a) positioning a measurement object within a measurement volume of a homogeneous magnetic field, the field having a direction parallel to a z-axis; b) overlapping the homogeneous magnetic field with n gradient fields; c) irradiating an RF excitation pulse into the measurement volume; d) recording, following the RF excitation pulse, a measurement value of an NMR signal from the measurement volume within a detection time-window; e) assigning the measurement value to a single point of an n-dimensional matrix in a k-space; f) stepwise changing a first gradient strength of a first gradient field by a phase encoding step which is small compared to a maximum value of the first field, the phase encoding step corresponding to a separation between two neighboring points in k-space, wherein the first gradient field is not switched-off between two successive recordings; f1) successively increasing, starting from a first gradient strength of zero, the first gradient strength up to an end value; f2) successively decreasing, following step f1), the first gradient strength down to a negative end value; f3) successively increasing, following steps f1) and f2), the first gradient strength; g) repeating steps c) through f3) to sample the n-dimensional matrix in k-space, wherein exactly as many RF excitation pulses are irradiated as sample points in k-space; and h) reconstructing an n-dimensional image from the n-dimensional matrix in k-space. Description The invention concerns a method for n-dimensional NMR imaging with which a measurement object, within a measurement volume in a homogeneous magnetic field B A method of this kind is known form the article "SPI-Single Point FID Imaging" by A. Nauerth and B. Gewiese; conference contribution to the 12th Annual Scientific Meeting of SMRM, 14th-20th August 1993, New York, p. 1215. With methods known in the art, a transverse magnetic moment is excited in the nuclei of a measurement sample with the assistance of a 90° RF excitation pulse. After switching off the 90° pulse a so-called free induction decay (FID) occurs which can be observed as the time changing nuclear resonance signal. Without the presence of field inhomogeneities, in particular without the presence of gradient fields, the time oscillating FID-signal would be damped with constant resonance frequency in homogeneous magnetic fields B In a method known from U.S. Pat. No. 4,070,611, a gradient field G A disadvantage of the known latter mentioned method is that a gradient field is switched at the beginning of the recording of the FID signal. The influence of these fields during the gradient switching occurring during the course of the measurements on the quality of the measurement signals derived is technically difficult to handle, and in particular, the interpretative capability of the measured results is thereby compromised. A further disadvantage resulting from the latter mentioned known method, is that each FID signal and thereby each measurement point in k-space (= Fourier transformed space) contains different information with regard to the effective T In order that all measurement values leading to points in k-space are recorded at the same point in time relative to the RF pulse so that each measurement point exhibits the same information with regard to T In this method the measurement values are recorded in a detection window. In this fashion the influences of the gradient switching on the measured data are equal in all measurement sequences of this method known in the art. Since the detection window starts at a particular fixed point in time t The measurement values recorded per excitation pulse in a measurement sequence within the time-window are, in each case, always assigned to only one single k-space point. One is therefore dealing with a method of imaging using single point recording (single point imaging = SPI). A particular advantage of this SPI method is that the measurement points obtained can be assigned in k-space according to the sequential changes of the phase encoding gradients following the various RF excitation pulses and that the amplitude values plotted against the relative phase in this fashion exhibit the shape and the essential information content of a spin echo signal. In contrast to the conventional spin echo as can be produced, for example in the RARE method described in U.S. Pat. No. 4,818,940, the measurement points of the pseudo spin echo produced with the SPI method which are all recorded at the same relative point in time with respect to the RF excitation pulse are subject to precisely comparable T A further advantage of the SPI method is that NMR recordings of materials with relatively short T The SPI method also exhibits the advantage which was mentioned above of, on the average, an equal contribution from diffusion effects at every measurement point in contrast to the conventional spin echo imaging method with which the contribution of diffusion is different at every measurement point of the spin echo. The position resolution in NMR imaging methods is in general limited by the dephasing effects at the maximal achievable gradient strength. By lengthening the phase encoding time for fixed echo time, i.e. the time between the excitation pulse and recording of the data, the SPI method can achieve a much larger position resolution than the conventional spin echo imaging method. Whereas in a conventional spin echo experiment a time duration of 3 τ is needed between the first excitation pulse and the end of the spin echo and the applied gradient is only active during the time period τ from the beginning of the echo up to the maximum of the echo, the phase encoding gradient in the SPI method is active over the entire duration of the applied gradient. In a conventional spin echo experiment with slice selection, in addition to the above mentioned time duration 3 τ, there is also the time needed for the RF excitation pulse of "soft" pulse shape such as, for example, Gaussian or Hermite pulses. Taken together the field of view can thereby be reduced by a factor of 2 to 3 for constant echo times corresponding to a zoom factor of likewise 2 to 3 and a much larger position resolution. On the other hand, for constant field of view, the echo time can be correspondingly shortened with the SPI method in comparison to the conventional spin echo experiment so that the diffusion processes which, as discussed above, increase quadratically with the echo time, can be strongly reduced. It is also possible in this fashion to achieve, using the SPI method, a greatly increased image quality in comparison to conventional spin echo imaging methods. An excellent summary of the above mentioned known methods is given in the Review Article of David G. Cory in Ann. Reports on NMR Spectroscopy, Vol. 24, p. 114ff. A serious problem of the known SPI method is associated with the extremely loud noise caused by the standard switching of the gradients from zero to the gradient strength which is necessary in each case. One pushes the gradient strength to the technical limit whereby the gradients are switched-on and off with repetition times in the millisecond range. In the known SPI methods one, to the extent possible, only switches the gradients in the interval between the RF excitation pulse and the beginning of the detection with microsecond precision. For reasons of stability, the gradient is, however, switched-on shortly before the RF excitation pulse and switched-off shortly after detection. In order to derive a usable phase encoding during this, due to the small time constant T Up to now, people of skill in the art were of the opinion that the acoustical noise, which usually exceeds the threshold of pain, must be accepted. For analytical measurements in the field of material research, as described in a poster session associated with the above mentioned publication, the loud noises present an unpleasant but easily circumvented problem since the experimentalist, if necessary, can leave the laboratory under automatic or remote control conditions-during the course of the measurement. For in-vivo measurements this easy method of solving the problem is, however, not possible since the object being investigated, in general a sick individual, must remain in the vicinity of gradient system during the measurement. An anesthetization of the patient being examined solely for the purpose of avoiding the problem of noise load is, for medical reasons, not normally acceptable. There is therefore a great need to, in the above mentioned "single point" measurements, avoid or to at least strongly reduce the enormous acoustical noise without thereby giving up the substantial advantages of the described SPI method, namely, the extremely short time between excitation and the taking of data. It is therefore the purpose of the present invention to present an SPI method of the above mentioned kind which is particularly noise-free. This purpose is achieved in accordance with the invention in a surprisingly simple fashion in that the gradients are also applied during the waiting time between the taking of the individual points, and the stepwise changes in the gradient fields from one individual point to the next transpire in such a fashion that at least one of the gradient fields is not completely switched-off between two individual points, rather is, in each case, only changed by one increment value which is very small in comparison to the maximum value of the relevant gradient field, whereby the magnitude of the increment value is from one to z-times the separation between two neighboring points in k-space, and whereby preferentially z<5. A further surprising advantage of the method in accordance with the invention which demonstrated itself subsequently during experimentation is that, in conventional SPI measurements using "brutal" switched gradients, ghost images appear which display the object under investigation in a plurality of sizes. These are due to the fact that samples with relatively long relaxation times T In a particularly preferred embodiment of the method in accordance with the invention, the increment values are largely constant for subsequent switching of the appropriate gradients. This simplifies, in particular, the programming of the switching sequence for the various gradient fields. In a particularly simple embodiment at least one of the n gradient fields to be adjusted, starting from a gradient strength of zero, is, in each case, successively incremented with each recording step by a double phase encoding step up to the maximum positive gradient strength and, subsequently, a negative single phase encoding increment step is intermediately switched-in, following which the gradient field is, in each case, incremented by a double negative phase encoding step down to the maximum negative gradient strength and subsequently a positive single phase encoding increment step is intermediately switched-in, and the gradient fields are, in each case, then incremented by a double positive phase encoding step up to gradient strength zero. The gradients to be switched, starting at zero, are steadily incremented by a constant increment corresponding to twice the phase encoding step up to a maximum value and then are displayed by a half increment (i.e. a single phase encoding step) with respect thereto and switched linearly down across zero to the maximum negative value to then again be displaced by half of an increment and be led linearly back to the zero point. The envelope of all the adjusted gradient values is triangular, i.e. aside from the tiny increment steps, exhibits linear segments and is generally continuous, that is to say, is without large steps. Typically 128 or 256 values are selected per gradient. This means that the increment to be increased or decreased at any given moment corresponds to only 1/64 or 1/128 of the maximum gradient which then drastically reduces the resulting switching bang to a tolerable level. The current change through the gradient coils is thereby constant with the exception of the two intermediate steps with which the increment changes only by a single encoding step. In another embodiment, instead of the single negative phase encoding increment step after reaching the maximum positive gradient strength, a single phase encoding step is intermediately switched in as the last positive increment step before reaching the maximum positive gradient strength and/or instead of the positive increment step after reaching the maximum negative gradient strength, a single phase encoding step is intermediately switched in as the final negative increment step before reaching the maximum negative strength. This also leads to a triangular shaped switching cycle for the gradient fields. A variation of both above mentioned embodiments is preferred in which a second, third or additional gradient field is incremented after each complete switching cycle of the first gradient field in such a fashion that a similar increment curve is transcribed as for the first gradient field, whereby each increment curve exhibits a period of duration increased by the product of the number of increments per period compared to the increment curve of the preceding gradient field. The frequency of the pulse sequence when switching the second, third or additional gradients is correspondingly lower than in the switching sequence of the first gradient but not, however, the frequency components of the switching process itself. With the second gradient, the frequency of the pulse sequence lies in the range of seconds so that a nevertheless extremely unpleasant noise load of "only" one switching bang per second would occur. It is therefore also important to avoid large steps in the gradient strength when switching the second gradient. When switching the third gradient the time duration of the repetition is in general already in the range of minutes so that, in simple embodiments of the method in accordance with the invention, the relatively infrequent switching process can be accepted without further modification. In order to reduce the instantaneous thermal load on the gradient coils, in an improvement of this embodiment, isolated large switching steps in the increment curve are carried out when switching the second, third or additional gradient fields with which the gradient strength of the corresponding gradient field is changed by at least ten times the phase encoding step, preferentially by half of the maximum gradient strength, whereby the large switching steps are, however, separated in time from another by approximately one half of a minute or longer. In a particularly preferred embodiment a "soft" turning on of higher gradient values is achieved in that, starting from zero, different initial values of the gradient strength of a gradient field to be switched are turned on over an extended period of time which is significantly larger, preferentially at least ten times larger, than the time duration of a gradient switching process in the normal switching cycle. In a variation of this embodiment with which the gradient strength of gradient fields whose gradient strengths are to be infrequently changed are always turned on in a time extended fashion, a "switching bang" consequently never occurs. It is preferred when at least two gradient fields of the switching cycle are chosen in such a fashion that the points to be sampled in k-space, which are to be selected with appropriate gradient strengths, are successively passed through on a closed curve in k-space which exhibits only few crossing points and preferentially none. In this way, k-space is sampled in a "meandering" fashion. In a preferred embodiment of the method in accordance with the invention two NMR signals, are each phase shifted by 90°, are simultaneously recorded. By means of simultaneous quadrature detection, the real part as well as the imaginary part of the complex signal point is available for analysis. A further important shortening of the recording time is achieved in another embodiment in which the RF excitation pulse is irradiated into the measurement volume with a high repetition rate and is chosen in such a fashion that the nuclear spins of the measurement object which are directed along the z-axis parallel to the homogeneous magnetic B In an alternative embodiment RF excitation pulses are irradiated into the measurement volume which produce, from the longitudinal magnetization of the nuclei in the measurement object directed along the z-axis, a coherent transverse magnetization in an xy-plane perpendicular to the z-axis, whereby a flip back pulse is irradiated into the measurement volume prior to each additional RF excitation pulse to transfer the coherent transverse magnetization out of the xy-plane back into the z-direction. In this fashion it is possible to achieve a shortened measuring time for T A further improvement of the statistical quality of the k-space points which are recorded is achieved in another embodiment in that, if appropriate, a weighted average value is formed from a plurality of measurement values recorded in the same detection window which is assigned to one single point in k-space. A loss in signal to noise ratio in consequence of a more rapid repetition rate can be compensated for in an embodiment in which measurement values recorded in the same detection window are subjected to a digital and/or analog filtering, in particular, a low pass filtering subsequent to being mixed-down. In a preferred embodiment the recording of measurement values transpires using the NMR resonance frequency as the reference frequency so that nearly all frequency components outside the resonance frequency can be filtered out of the measured data. A form of this embodiment is particularly preferred with which measured values from the same detection window are fitted to a curve having the dependence of the time varying FID signals produced by the RF excitation pulse. This curve results from the T By taking advantage of the symmetry of the pseudo echo, in an embodiment of the method in accordance of the invention, only those point, in k-space are sampled through variation of the influence of the phase encoding gradient on the nuclear spins of the measurement objects which belong to one of the two symmetric halves of the Fourier transformed measurement values which are assimilated into a measurement curve. Since the second half of the pseudo echo does not provide any additional position information, it is thereby sufficient to record only the first half of the ideal "echo signal" in the method in accordance with the invention. In a further embodiment of the method in accordance with the invention, the phase encoding is effected through simultaneous sequential changing of the gradient strengths of a plurality of the n phase encoding gradients for each RF excitation pulse. In an embodiment, recording of data can take place at the same relative point of time when the time position of the detection window is held constant relative to the corresponding RF excitation pulse for all RF excitation pulses. Arbitrary n-dimensional NMR images can be extracted with the method in accordance with the invention. In particular with the choice of n=1, i.e. use of only one phase encoding gradient, a 1-dimensional projection is possible within approximately one second. A 2-dimensional NMR image can be obtained to form a silhouette as in X-ray images through the application of two phase encoding gradients (n=2). In a further embodiment a slice selection gradient is applied in addition to the two phase encoding gradients. In this fashion a conventional 2-dimensional NMR slice image can be produced from a slice shaped plane of the measurement object. In a further embodiment three phase encoding gradients are applied which, in particular, are orthogonal, and preferentially in the directions of the x-, y- and z-axes. In this manner a 3-dimensional NMR image is possible. An application of the method in accordance with the invention is particularly preferred in which the back projection method known for example from the textbook "Principles of NMR Microscopy" of P. T. Callaghan, Oxford Science Publications, Clarendon Press, Oxford, 1991, chapter 1, is used. In an improvement the switching cycle of the gradient fields is chosen in such a fashion that the points in k-space which are to be recorded and which are to be selected with appropriately adjusted gradient strengths lie on concentric spherical shells in a spherical coordinate system, whereby the increment steps correspond to angle increments in k-space. Instead of this, the switching cycle of the gradient fields can also be chosen in such a fashion that the points to be sampled in k-space, having the appropriately adjusted gradient strengths, lie on cylindrical surfaces in a cylindrical coordinate system. The invention is described more closely and explained below with the embodiments represented in the drawing. The features which can be extracted from the description and the drawing can be utilized in other embodiments of the invention individually or collectively in arbitrary combination. FIG. 1 shows an amplitude versus time diagram of an SPI measuring sequence as it is applied in one embodiment of the method in accordance with the invention for the taking of 1-dimensional NMR images, FIG. 2 illustrates an amplitude versus time diagram of a 1-dimensional pseudo echo constructed from the measurement points of the method according to FIG. 1 and the corresponding phase amplitudes, FIG. 3 shows an amplitude versus time diagram of an SPI sequence in accordance with the invention for the taking of 3-dimensional NMR images, FIG. 4a shows schematic increment curves in 2-dimensional k-space with a crossing-free meandering, FIG. 4b shows schematic increment curves in 2-dimensional k-space with low crossing spiral shaped dependence, FIG. 5 shows an amplitude versus time diagram of a spin echo experiment according to prior art. In order to produce nuclear magnetic resonance (NMR) signals, a measurement object in a measurement volume located within a highly homogeneous stationary magnetic field B The FID signal 2 excited by the RF excitation pulse 1, oscillating with the resonance frequency of the excited nuclear spins, indicated in the drawing as the quasi DC signal which has been mixed-down by the resonance frequency, and having an amplitude damped by various relaxation mechanisms due to the interaction of the excited nuclear spins with their environment with an effective relaxation time T In order to produce NMR images which contain position information concerning the excited nuclei, one or more gradient fields are superimposed on the homogeneous magnetic field B The spin echo method is an improved NMR imaging method compared to the method of Ernst of which FIG. 5 represents a typical measuring sequence. Here, following the 90° excitation pulse 1, a so-called read gradient G The known spin echo method assumes that the T The above mentioned SPI procedure provides a method with which the same or perhaps even qualitatively better information than that achieved by the conventional spin echo method can be obtained, whereby it is also possible to obtain images of materials with significantly shorter effective T FIG. 1 shows a time diagram of the SPI method modified in accordance with the invention for obtaining 1-dimensional NMR images i.e. projections in a single spatial direction. A phase encoding gradient G The time width of the detection window 3 is preferentially sufficiently small that during this time the dephasing is small compared to the phase encoding step. The phase encoding gradient G When the intensity of the measurement points attained in this fashion is sorted according to the corresponding phase position due to the influence of the phase encoding gradient G In order to reduce the noise caused by the conventional switching of gradients in the method in accordance with the invention the gradients are also applied during the waiting time between the recording of individual points and the gradients are not switched from zero to a maximum value in each case, rather only a stepwise change of the gradient fields is effected from one individual point to the next. This is done in such a fashion that at least one of the gradient fields is changed, in each case, between two individual points by only one increment value which is very small compared to the maximum value of the relevant gradient field. The size of the increment value corresponds to one to z-times the separation of two neighboring points in k-space with, preferentially, z<5. The increment values are preferentially constant. By way of example, it is possible to, going essentially monotonically from zero, increment the appropriate gradient field during each waiting time between the taking of individual points by a constant increment of twice the phase encoding step up to the positive maximum value and then, displaced by a half an increment corresponding to a single phase encoding step, to be stepped linearly down through zero to the negative maximum value and then displaced again by a half an increment to be switched linearly back towards zero. The envelope of all gradient values formed in this fashion is therefore triangular shaped, neglecting the very small increment steps, linear over a range and, in general, continuous without, in particular, exhibiting any large switching steps. 128 or 256 values are adjusted per gradient in a typical case so that the increment which must be instantaneously adjusted only corresponds to 1/64 or 1/128 of the maximum gradient value, which drastically reduces the resulting switching bang to a tolerable level. One can proceed similarly with a second, third or additional gradient. These then follow similar increment curves which, however, are switched over every 128 or 256 "shots". The frequency of the pulse sequence with the additional gradient fields is therefore correspondingly lower (with a second gradient field typically in the range of seconds) not, however, the frequency components of the actual switching itself. Since even a bang which "only" occurs once a second is extremely uncomfortable, it is also important with the second gradient field to avoid discontinuities when switching. With third gradients the switching time slides into the range of minutes and one can accept, in simple embodiments of the invention, the small number of switching steps associated with switching bangs, particularly for the higher dimensions where a lower number of increments are, in any event, generally necessary. Since an increased thermal load is to be expected with constant current flow through the gradient coil system it is possible, in variations of the inventive method, to occasionally execute larger switching steps in the increment curve when switching the second, third or additional gradient fields with which the gradient strength of the correspondingly switched gradient field is changed by at least ten times a phase encoding step, preferentially by half of the maximum gradient strength, whereby the large switching steps should, however, be separated from another by at least half a minute or longer. In this fashion, the thermal behavior of the system is improved. In particular with initial values of the gradient strength to be switched which are different from zero it is possible to turn on the corresponding current values in the gradient system over an extended period of time, preferentially, at least ten times longer than the time duration of a gradient switching procedure under the normal switching method. In particular with gradient fields whose gradient strengths are changed infrequently it is possible for all switching points to always be extended over time, i.e. turned on "softly". Concrete examples for 2-dimensional increment steps of the points in k-space to be accessed which are selected with the corresponding gradient strengths are shown in FIGS. 4a and 4b. Thereby FIG. 4a shows a closed, crossing-free curve with a "meandering" dependence and FIG. 4b shows a spiral shaped curve which exhibits at least few crossing points. An arbitrary number of other paths through k-space are also possible, whereby one should only guarantee that all points to be sampled are incorporated. In addition, one should take care that, at the end, one returns to the starting point without any large switching steps. This can be achieved, for example, in that one always skips over points lying on a line between the beginning and the end point. An additional 2-dimensional example for an increment curve of this kind with which the gradients run from -63 to +64, whereby each point in k-space is represented by the pair k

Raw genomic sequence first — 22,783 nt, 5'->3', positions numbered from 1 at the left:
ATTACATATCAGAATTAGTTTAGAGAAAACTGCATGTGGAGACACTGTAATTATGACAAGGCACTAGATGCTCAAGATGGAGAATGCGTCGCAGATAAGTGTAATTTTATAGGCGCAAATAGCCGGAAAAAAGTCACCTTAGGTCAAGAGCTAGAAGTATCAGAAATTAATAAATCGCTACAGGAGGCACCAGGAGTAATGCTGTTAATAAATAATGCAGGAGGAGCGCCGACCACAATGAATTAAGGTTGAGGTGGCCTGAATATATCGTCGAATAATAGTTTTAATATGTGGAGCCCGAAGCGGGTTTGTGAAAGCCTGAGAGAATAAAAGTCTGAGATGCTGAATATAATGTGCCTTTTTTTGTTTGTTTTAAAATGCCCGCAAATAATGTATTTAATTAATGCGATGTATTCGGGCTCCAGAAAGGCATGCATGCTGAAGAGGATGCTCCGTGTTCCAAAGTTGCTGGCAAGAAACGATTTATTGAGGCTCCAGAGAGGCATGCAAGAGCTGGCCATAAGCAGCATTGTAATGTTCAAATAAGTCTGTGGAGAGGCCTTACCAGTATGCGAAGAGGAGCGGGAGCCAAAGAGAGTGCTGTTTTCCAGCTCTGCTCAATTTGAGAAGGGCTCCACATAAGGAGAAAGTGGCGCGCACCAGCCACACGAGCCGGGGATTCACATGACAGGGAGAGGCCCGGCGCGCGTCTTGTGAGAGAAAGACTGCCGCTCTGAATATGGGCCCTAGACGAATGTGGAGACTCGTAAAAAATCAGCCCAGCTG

______________________________________0/02/04/0 . . 64/063/061/0 . . +1/00-1/0 . . -1/0-63/0-62/0-60/0-58/00/2 2/2 4/2 -1/2..0/64 2/64 -1/640/63 2/63 -1/63...0/1 2/1 -1/10/-1 2/-1 -1/-10/-63 2/-63 -1/-630/-62 2/-62 -1/-620/-1 2/-1 -1/-1______________________________________ In this fashion all points in (two-dimensional) k-space are passed through. This scheme can be extended to three dimensions. It is particularly preferred when the method in accordance with the invention is used with the known back projection method. In this fashion gradient field switching cycles can be chosen in such a way that the points to be sampled in k-space, which are selected by the corresponding gradient strengths lie on concentric spherical shells in an n-dimensional spherical coordinate space, whereby the increment steps correspond to angle increments in k-space. The points in k-space can, however, also lie on surfaces of cylinders in a cylindrical coordinate system, whereby the axial coordinates are advantageously scanned sequentially. The main advantage of the application of the back projection method is that this is a very accessible method of NMR imaging which is available in most laboratories. Measurement data recorded in a fashion which is advantageous for this method can subsequently be further processed with available standard software in a particularly simple fashion. Diffusion effects due to the spatial motion of nuclei, whose strength is proportional to the third power of the gradient strength and proportional to the square of the influence time and which lead to undirected flow effects, have significantly less influence on the measurement values in the method in accordance with the invention than in the known spin echo method since only one amount of time comparable to the time duration τ of FIG. 5 is necessary per recording sequence for recording a pseudo spin echo 4, whereas the sequence duration in the spin echo method is 3 τ. Through the application of two phase encoding gradients G A time diagram of a measurement sequence for the recording of a 3-dimensional NMR image is shown in FIG. 3. The nuclear spins are again excited with a broad band pulse 1 and three phase encoding gradients G In comparison to conventional spin echo experiments with a repetition rate of, for example, 1 second, an entire measurement time of 1165 hours is necessary for 256·128·128 data points. In order to shorten the measurement time to a tolerable level, the following various steps can be undertaken: An additional acceleration of the method can be effected through rapid repetition of the RF excitation pulse, whereby the nuclear spins of the measurement object are coherently deflected only by a relatively small flip angle from their original direction parallel to the homogeneous magnetic field B The increase loss in signal to noise ratio due to the increased repetition rate can be compensated for through digital and/or analog filtering of the data. If data detection takes place at the resonance frequency it is possible, in an advantageous case, to filter out all frequencies outside of the resonance frequency. It is also possible for the measurement values recorded within the detection window 3 to be fit or filtered to the dependence of a curve of the time varying FID signal produced by the RF excitation pulse 1 and a weighted average to be thereby derived. The remaining measurement time can be halved if only one half of the pseudo spin echo 4 is recorded. This is possible without loss of information since, in contrast to the conventional spin echo signals which are distorted by the different T With a repetition time of approximately one millisecond, when utilizing the above mentioned measures, the measurement time for the example described can be reduced from 1165 hours to a realistic time of less than 5 minutes. The inventive method can, in particular, also be utilized in combination with or as a component of the per se known in the art pulse sequence for determining flow or T Patent Citations